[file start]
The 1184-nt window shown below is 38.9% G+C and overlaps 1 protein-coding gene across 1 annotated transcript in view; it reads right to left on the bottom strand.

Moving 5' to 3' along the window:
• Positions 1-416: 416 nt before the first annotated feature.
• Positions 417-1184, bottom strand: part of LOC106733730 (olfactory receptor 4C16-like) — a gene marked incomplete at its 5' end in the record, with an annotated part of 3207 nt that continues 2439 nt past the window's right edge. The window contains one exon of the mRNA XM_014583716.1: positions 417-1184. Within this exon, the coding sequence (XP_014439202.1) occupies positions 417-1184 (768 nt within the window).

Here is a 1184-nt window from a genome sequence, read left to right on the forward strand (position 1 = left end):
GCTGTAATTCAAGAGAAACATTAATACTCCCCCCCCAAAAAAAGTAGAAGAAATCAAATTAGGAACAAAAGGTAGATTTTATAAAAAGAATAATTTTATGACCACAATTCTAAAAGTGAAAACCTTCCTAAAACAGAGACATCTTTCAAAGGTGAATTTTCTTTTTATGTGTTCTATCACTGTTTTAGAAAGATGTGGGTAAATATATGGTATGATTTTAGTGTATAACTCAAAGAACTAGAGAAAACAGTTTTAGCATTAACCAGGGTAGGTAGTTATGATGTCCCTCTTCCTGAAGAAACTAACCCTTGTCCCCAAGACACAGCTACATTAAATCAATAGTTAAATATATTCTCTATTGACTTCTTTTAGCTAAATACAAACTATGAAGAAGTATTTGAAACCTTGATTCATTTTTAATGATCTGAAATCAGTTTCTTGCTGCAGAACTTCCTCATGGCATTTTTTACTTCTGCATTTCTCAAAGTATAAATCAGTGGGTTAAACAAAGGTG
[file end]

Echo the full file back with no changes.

The 1184-nt window shown below is 38.9% G+C and overlaps 1 protein-coding gene across 1 annotated transcript in view; it reads right to left on the bottom strand.

Moving 5' to 3' along the window:
• Positions 1-416: 416 nt before the first annotated feature.
• Positions 417-1184, bottom strand: part of LOC106733730 (olfactory receptor 4C16-like) — a gene marked incomplete at its 5' end in the record, with an annotated part of 3207 nt that continues 2439 nt past the window's right edge. The window contains one exon of the mRNA XM_014583716.1: positions 417-1184. Within this exon, the coding sequence (XP_014439202.1) occupies positions 417-1184 (768 nt within the window).

Here is a 1184-nt window from a genome sequence, read left to right on the forward strand (position 1 = left end):
GCTGTAATTCAAGAGAAACATTAATACTCCCCCCCCAAAAAAAGTAGAAGAAATCAAATTAGGAACAAAAGGTAGATTTTATAAAAAGAATAATTTTATGACCACAATTCTAAAAGTGAAAACCTTCCTAAAACAGAGACATCTTTCAAAGGTGAATTTTCTTTTTATGTGTTCTATCACTGTTTTAGAAAGATGTGGGTAAATATATGGTATGATTTTAGTGTATAACTCAAAGAACTAGAGAAAACAGTTTTAGCATTAACCAGGGTAGGTAGTTATGATGTCCCTCTTCCTGAAGAAACTAACCCTTGTCCCCAAGACACAGCTACATTAAATCAATAGTTAAATATATTCTCTATTGACTTCTTTTAGCTAAATACAAACTATGAAGAAGTATTTGAAACCTTGATTCATTTTTAATGATCTGAAATCAGTTTCTTGCTGCAGAACTTCCTCATGGCATTTTTTACTTCTGCATTTCTCAAAGTATAAATCAGTGGGTTAAACAAAGGTG